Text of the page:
Red Hat warns world of patent trolls

Red Hat’s Fedora engineering manager Tom Callaway told LinuxCon that it would only take one patent troll to get past its defences and the company would be shut down.

Callaway said the threat could not be understated. While Red Hat is not a small company in the industry, one big loss at trial on a serious set of patents could make Red Hat go away.

He emphasised the seriousness of software patents and warned how chilling they can be to the IT industry.

Callaway might have been over egging the pudding a bit. The company has a good track record in telling patent trolls to go forth and multiply and it indemnifies customers against lawsuits as part of its software subscription program. The company has a portfolio of defensive patents too.

Linux Defenders director Andrea Casillas told Ars Technica  how her group is using the America Invents Act to keep trolls out of Linux.

Her group is a project of the Open Invention Network, Software Freedom Law Centre, and Linux Foundation. Linux Defenders looks at 6,000 new patent applications published each week.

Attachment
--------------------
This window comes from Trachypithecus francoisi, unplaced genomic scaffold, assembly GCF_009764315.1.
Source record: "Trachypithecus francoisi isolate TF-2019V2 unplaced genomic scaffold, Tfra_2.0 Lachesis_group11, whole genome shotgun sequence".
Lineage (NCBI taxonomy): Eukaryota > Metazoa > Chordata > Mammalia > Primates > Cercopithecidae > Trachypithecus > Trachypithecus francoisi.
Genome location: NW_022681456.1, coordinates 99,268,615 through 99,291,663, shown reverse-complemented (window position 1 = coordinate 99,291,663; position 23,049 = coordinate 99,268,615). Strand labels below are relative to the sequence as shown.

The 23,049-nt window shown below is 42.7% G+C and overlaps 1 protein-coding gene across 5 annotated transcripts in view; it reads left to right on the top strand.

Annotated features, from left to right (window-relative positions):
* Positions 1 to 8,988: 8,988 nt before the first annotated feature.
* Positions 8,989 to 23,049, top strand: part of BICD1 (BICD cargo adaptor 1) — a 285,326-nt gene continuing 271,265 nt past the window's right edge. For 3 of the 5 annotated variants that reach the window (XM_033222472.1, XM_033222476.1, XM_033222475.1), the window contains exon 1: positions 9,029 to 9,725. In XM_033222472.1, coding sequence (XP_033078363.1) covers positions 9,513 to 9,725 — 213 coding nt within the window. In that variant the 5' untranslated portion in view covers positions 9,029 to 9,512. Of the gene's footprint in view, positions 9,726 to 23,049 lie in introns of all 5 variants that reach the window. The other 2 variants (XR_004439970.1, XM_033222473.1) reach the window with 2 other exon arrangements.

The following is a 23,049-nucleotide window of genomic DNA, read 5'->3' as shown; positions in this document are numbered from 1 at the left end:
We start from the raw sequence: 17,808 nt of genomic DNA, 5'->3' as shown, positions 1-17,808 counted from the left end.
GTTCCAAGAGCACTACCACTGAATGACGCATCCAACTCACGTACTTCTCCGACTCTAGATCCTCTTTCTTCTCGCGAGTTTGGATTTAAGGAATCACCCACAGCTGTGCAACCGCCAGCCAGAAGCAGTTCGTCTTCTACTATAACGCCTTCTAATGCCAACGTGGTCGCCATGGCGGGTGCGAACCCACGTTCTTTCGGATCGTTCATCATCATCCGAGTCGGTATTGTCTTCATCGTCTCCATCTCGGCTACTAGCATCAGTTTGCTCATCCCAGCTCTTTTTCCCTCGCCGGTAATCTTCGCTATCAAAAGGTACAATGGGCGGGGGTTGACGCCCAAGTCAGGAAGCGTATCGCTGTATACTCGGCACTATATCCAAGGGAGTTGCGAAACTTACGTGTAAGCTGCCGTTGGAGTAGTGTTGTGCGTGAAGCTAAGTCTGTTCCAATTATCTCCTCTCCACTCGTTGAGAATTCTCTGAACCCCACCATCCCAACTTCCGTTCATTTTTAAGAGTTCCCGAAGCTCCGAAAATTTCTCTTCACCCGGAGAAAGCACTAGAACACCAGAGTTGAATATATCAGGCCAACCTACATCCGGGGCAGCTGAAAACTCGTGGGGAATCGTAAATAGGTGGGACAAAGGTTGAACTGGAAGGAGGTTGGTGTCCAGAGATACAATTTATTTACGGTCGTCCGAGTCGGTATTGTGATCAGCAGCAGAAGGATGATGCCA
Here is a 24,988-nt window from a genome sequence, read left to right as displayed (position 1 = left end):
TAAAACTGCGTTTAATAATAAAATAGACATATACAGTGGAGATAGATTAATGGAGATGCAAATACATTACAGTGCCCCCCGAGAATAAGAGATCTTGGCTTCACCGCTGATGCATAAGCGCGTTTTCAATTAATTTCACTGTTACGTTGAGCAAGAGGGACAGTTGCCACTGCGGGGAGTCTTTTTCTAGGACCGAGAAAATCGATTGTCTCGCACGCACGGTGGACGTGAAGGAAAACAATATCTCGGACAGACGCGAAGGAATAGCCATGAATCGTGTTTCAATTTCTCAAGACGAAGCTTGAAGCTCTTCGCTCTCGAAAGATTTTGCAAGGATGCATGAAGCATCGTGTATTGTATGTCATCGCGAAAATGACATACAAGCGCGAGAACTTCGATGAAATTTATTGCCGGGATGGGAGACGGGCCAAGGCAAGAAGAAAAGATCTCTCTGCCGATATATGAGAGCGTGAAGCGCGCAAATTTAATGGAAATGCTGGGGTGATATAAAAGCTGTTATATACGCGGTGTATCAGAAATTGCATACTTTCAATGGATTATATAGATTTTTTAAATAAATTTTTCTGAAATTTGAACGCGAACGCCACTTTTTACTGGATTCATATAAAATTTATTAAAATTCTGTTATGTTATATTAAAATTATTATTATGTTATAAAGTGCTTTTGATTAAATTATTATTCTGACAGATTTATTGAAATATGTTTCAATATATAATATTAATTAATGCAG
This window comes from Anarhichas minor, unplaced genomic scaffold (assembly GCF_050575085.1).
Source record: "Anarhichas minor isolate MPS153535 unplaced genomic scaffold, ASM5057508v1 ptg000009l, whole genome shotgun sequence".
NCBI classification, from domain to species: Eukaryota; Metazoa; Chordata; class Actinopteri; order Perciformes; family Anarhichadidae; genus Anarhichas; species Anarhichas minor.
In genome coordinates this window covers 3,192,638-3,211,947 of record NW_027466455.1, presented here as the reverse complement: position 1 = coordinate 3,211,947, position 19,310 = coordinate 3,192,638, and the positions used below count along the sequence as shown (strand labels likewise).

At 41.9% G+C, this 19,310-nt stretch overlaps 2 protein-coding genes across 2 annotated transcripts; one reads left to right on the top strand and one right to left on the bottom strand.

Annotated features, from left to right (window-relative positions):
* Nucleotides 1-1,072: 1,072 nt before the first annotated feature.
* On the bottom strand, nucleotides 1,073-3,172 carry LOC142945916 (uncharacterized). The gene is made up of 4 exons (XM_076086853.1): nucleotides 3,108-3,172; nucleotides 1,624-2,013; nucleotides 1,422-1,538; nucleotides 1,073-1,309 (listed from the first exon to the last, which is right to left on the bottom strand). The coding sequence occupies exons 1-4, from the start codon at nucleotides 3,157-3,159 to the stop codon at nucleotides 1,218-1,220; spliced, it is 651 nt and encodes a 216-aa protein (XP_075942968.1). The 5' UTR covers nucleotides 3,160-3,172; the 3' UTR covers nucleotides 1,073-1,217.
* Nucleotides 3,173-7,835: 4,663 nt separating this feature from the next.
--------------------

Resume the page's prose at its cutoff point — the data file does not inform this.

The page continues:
The idea is to see if any are potentially threatening to Linux and open source. Then, the group looks for prior art that would invalidate at least some of the claims in the patents.

It also works with Linux technologists to file defensive publications. These are not patents but describe an invention and place it in the public record, preventing new patents from being granted that cover the same technology.

These are descriptions of the technology, which the US Patent and Trademark Office (USPTO) examiners can read when conducting their review of prior art that might invalidate or limit the scope of a new patent application.

Casillas said that Linux Defenders has filed about 200 of these defensive publications.

Defensive publications are an old strategy, but have become more accessible to the public because of the America Invents Act, Casillas said.

So far Linux Defenders has filed defensive publications related to patent applications from Microsoft, Apple, and several others.

While defensive publications aren’t going to force a company to abandon a patent application, they sometimes force the company to limit the scope of the patent application’s claims.